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Day 4 in Italy: A Journey Down the Grand Canal

IMG_8455 This morning, while the girls were sleeping,  I woke up early to write the blog and then went out into the little streets of our neighborhood in search of a cafe.   It was nice to see locals going to work and shop owners starting to open up.  The tourists will descend later on in the morning, but not quite yet.

Obviously, I realize that we are also tourists, and there is nothing bad about tourists.  But we live in New York City where we are bombarded by 56 million tourists a year.  So when we go anywhere on vacation, we try to stay in uncrowded places.   Last year, we found the perfect apartment in Paris and I think we’ve been really lucky so far in Italy.  Venice is super crowded, but our little apartment is in a quiet corner of Dorsoduro, so we are happy.

That balcony is off of one of the bedrooms. Before we leave I will take a picture of Lena standing there.

So on the agenda today is to visit a museum…a former grand Palazzo (palace), a beautiful old church (surprise!) and then we have a private boat tour down the Grand Canal for the afternoon.  Let’s get started.

We decided to go to Ca’Rezzoncio, a beautiful Palazzo right on the Grand Canal.  It was originally built in the 1650’s for the Bon family, but they lost all of their money, so the Rezzonico family bought the unfinished palace and it was completed around 1756.  The house was built in and decorated in the Baroque style…which is the very gilded, fanciful, showy style of architecture and interior design.

The house changed hands over the years after the Rezzonico family died one time it was a Jesuit college, then rented out to aristocratic families…a Count bought the place…a few artists and poets lived in studios within the house…and in the 1920’s Cole Porter (famous composer/songwriter “I’ve Got you Under My Skin”, ” I Get a Kick Out of You”) rented the place for the equivalent of today’s $55,000 a month, where he had lavish, over-the-top parties.   Today, they have the place decorated as it would have been in the 1760’s when Venice was full of ladies in tall, white powdered wigs, and when men wore stockings and high heels and powdered faces.   It’s a beautiful, grand house full of lots of lovely furniture and stunning Italian Baroque art.  This is definitely one of those places where you wish the walls could talk!

This is a ceiling fresco
If you recall my blog from last year when visited Versailles in Paris…pictures of the Hall of Mirrors? Well, all of that mirrored glass came from right here in Venice.
A detail from a painting on the wall gives you an idea of the fashion at the time this Palazzo was in it’s heyday.

Lena found this little creature amusing.

A beautiful, old gondola from the 18th century.
View from the piano noble.

After touring the Palazzo, we began wandering around the area (and having a way too early in the day gelato).  We stopped by the Basilica di Santa Maria Gloriosa dei Frari…usually called the Frari Church.  This church was completed in 1383 and is dedicated to the Assumption of the Virgin Mary (for those of us non-Catholics…this is when Mary’s earthly body went up into heaven).  It’s chocked full of beautiful artwork, but most notably for 16th century Venetian master Titan’s “Assumption of Mary” at the high altar.  I am not going to get into any lengthy descriptions of the church…as I’ve said before, I think pictures speak volumes.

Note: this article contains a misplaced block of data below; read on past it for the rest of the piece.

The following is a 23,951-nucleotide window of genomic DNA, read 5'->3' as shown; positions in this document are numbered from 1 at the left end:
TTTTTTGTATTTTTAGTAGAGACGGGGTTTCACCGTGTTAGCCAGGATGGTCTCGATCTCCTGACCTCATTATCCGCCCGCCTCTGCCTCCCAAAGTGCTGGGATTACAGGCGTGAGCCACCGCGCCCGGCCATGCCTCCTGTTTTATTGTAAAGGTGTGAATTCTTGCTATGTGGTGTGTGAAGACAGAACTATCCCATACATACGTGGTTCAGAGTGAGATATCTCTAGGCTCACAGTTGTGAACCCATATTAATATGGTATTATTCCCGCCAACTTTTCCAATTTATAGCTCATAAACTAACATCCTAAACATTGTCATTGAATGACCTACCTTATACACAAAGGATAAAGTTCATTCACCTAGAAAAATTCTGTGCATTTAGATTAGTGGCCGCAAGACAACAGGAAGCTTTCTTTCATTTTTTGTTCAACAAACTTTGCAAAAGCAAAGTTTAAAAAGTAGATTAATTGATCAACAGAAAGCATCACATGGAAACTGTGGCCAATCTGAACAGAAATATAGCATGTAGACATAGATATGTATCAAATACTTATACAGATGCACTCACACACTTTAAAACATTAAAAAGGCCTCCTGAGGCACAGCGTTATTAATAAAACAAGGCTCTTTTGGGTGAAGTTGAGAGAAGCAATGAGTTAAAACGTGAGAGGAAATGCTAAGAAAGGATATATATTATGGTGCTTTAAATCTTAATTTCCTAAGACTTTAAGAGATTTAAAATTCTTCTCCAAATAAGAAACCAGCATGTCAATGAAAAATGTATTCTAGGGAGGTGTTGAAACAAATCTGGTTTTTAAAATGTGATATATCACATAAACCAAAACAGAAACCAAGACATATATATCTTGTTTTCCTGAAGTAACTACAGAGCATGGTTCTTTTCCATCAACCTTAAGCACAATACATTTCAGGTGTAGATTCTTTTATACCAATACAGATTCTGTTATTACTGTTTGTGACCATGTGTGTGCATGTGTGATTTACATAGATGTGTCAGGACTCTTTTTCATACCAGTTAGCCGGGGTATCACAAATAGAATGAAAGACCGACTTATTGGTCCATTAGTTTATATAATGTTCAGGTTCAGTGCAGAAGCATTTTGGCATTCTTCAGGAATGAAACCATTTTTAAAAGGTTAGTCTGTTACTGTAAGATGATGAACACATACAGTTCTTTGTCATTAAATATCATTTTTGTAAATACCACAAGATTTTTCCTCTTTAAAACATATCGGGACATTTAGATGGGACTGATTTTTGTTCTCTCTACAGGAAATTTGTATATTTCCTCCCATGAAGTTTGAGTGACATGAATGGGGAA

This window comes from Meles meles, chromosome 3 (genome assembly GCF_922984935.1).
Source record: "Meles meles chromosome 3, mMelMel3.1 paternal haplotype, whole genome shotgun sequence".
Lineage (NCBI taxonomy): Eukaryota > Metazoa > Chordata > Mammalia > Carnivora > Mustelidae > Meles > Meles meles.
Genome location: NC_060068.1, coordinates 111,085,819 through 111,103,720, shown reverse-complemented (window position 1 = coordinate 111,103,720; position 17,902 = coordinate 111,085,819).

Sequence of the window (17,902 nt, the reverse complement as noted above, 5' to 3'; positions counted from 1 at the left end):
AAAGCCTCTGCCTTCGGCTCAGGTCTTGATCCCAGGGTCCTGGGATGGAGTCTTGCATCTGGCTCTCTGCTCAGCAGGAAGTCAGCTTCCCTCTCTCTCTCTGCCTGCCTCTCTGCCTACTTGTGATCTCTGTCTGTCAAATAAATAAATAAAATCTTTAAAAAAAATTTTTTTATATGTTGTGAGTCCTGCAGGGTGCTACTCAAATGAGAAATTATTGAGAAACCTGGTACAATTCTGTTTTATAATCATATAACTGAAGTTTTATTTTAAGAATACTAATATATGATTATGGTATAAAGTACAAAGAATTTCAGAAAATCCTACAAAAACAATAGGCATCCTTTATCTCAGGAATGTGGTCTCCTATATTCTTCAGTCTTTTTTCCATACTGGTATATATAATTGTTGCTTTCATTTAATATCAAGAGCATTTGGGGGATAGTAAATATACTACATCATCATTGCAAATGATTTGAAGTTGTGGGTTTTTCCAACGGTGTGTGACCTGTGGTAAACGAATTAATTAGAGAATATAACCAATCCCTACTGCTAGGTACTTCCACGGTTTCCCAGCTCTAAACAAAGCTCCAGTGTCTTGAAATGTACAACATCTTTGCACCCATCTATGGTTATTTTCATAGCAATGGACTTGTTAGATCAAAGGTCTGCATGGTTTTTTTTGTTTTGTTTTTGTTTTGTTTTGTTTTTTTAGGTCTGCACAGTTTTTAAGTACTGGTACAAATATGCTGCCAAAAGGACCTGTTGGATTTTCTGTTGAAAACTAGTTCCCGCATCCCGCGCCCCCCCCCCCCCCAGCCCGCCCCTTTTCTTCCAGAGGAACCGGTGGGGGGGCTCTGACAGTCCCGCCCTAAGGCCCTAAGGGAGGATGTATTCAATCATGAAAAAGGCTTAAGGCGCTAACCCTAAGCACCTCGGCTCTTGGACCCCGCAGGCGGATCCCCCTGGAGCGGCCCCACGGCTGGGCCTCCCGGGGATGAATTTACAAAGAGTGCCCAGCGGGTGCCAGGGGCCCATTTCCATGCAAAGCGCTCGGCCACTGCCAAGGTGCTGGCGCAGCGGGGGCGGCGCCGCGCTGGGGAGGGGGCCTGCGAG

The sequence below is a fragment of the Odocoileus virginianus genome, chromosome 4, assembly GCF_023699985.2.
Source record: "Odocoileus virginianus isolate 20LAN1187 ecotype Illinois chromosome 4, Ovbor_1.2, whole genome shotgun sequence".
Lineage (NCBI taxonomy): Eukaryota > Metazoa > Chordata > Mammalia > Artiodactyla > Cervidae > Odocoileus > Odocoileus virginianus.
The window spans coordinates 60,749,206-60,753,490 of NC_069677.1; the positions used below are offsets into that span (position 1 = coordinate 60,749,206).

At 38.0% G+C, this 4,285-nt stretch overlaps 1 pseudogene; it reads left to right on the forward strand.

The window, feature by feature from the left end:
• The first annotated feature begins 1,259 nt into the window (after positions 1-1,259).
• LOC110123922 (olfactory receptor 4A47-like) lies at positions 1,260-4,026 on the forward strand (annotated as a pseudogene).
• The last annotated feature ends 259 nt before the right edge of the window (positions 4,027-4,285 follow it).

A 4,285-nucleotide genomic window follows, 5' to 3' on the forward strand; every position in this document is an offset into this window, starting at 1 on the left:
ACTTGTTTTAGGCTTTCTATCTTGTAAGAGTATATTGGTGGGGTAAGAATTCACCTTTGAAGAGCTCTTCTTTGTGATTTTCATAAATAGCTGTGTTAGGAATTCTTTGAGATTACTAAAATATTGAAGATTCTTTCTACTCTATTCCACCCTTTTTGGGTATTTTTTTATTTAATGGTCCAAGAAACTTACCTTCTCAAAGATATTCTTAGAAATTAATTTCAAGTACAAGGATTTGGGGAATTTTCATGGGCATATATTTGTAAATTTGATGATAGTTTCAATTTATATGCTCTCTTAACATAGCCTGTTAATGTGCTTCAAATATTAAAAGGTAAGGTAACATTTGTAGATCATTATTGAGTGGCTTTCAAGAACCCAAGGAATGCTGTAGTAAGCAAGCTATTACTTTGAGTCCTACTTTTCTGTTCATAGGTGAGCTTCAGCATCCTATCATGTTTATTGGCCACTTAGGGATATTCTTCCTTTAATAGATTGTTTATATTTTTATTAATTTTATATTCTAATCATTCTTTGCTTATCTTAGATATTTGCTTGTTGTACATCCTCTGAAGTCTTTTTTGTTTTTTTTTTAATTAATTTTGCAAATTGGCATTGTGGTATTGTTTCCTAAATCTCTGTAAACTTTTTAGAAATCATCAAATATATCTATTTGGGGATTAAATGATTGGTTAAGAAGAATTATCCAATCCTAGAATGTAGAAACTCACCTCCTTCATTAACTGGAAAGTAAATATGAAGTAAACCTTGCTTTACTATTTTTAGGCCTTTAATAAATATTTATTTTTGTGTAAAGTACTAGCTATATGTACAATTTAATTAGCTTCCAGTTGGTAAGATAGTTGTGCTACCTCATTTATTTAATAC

The painting in the middle is the famous work by Titian.

This church was stunning…but I suppose I say that every time we visit an old church!  After our visit to Frari, we grabbed a pizza in our neighborhood and then jumped on a vaporetto to meet up for our tour.  This was a “private” boat tour provided by “Walks of Italy”, but it wasn’t exclusively us…there was another family of 3 on the boat.  But it still felt quite exclusive.   We basically toured all of the different districts/neighborhoods that make up Venice, and ended by going down the Grand Canal and then out to San Giorgio Maggiore island to visit the great Palladian church of the same name.

The yellow boat on the bottom is an ambulance boat and that white building in the background is Venice’s hospital.

Going under all of the bridges requires a LOT of ducking down….This is our boat driver (and the rest of us ducking down).

The famous Rialto Bridge

This is where they hand craft the gondolas.

And we finally arrived at San Giorgio Maggiore island and Church.  This famous renaissance church was designed by famed architect Andrea Palladio and was completed in 1566.

We were given a private tour of the interior and then free access up the bell tower for an incredible view of Venice!  The interior of the church was stunning, and these days rather than an active church, it is used more for private exhibitions, including several works of modern art that are on display.   But there remain some very important works of art, including works by Tintoretto at the high altar.

This is the original angel that sat atop the bell tower of the church. It is wood with bronze cladding.

The modern art work on display.

After touring the interior, it was up to the bell tower.  The view was beautitul and quite dramatic as a thunderstorm was developing in the distance.

We ended our tour of San Giorgio Maggiore and headed back on the boat and back to San Marco Square.

On our way home on the vaporetto, there was a very strong thunderstorm…we got soaked and watched seagulls attack pigeons that got water-logged and fell into the Grand Canal (yikes!).

We had another lovely dinner at a restaurant just below our apartment and called it a day.

Tomorrow includes more tours and possibly a gondola ride (I don’t think you can leave Venice without doing this).

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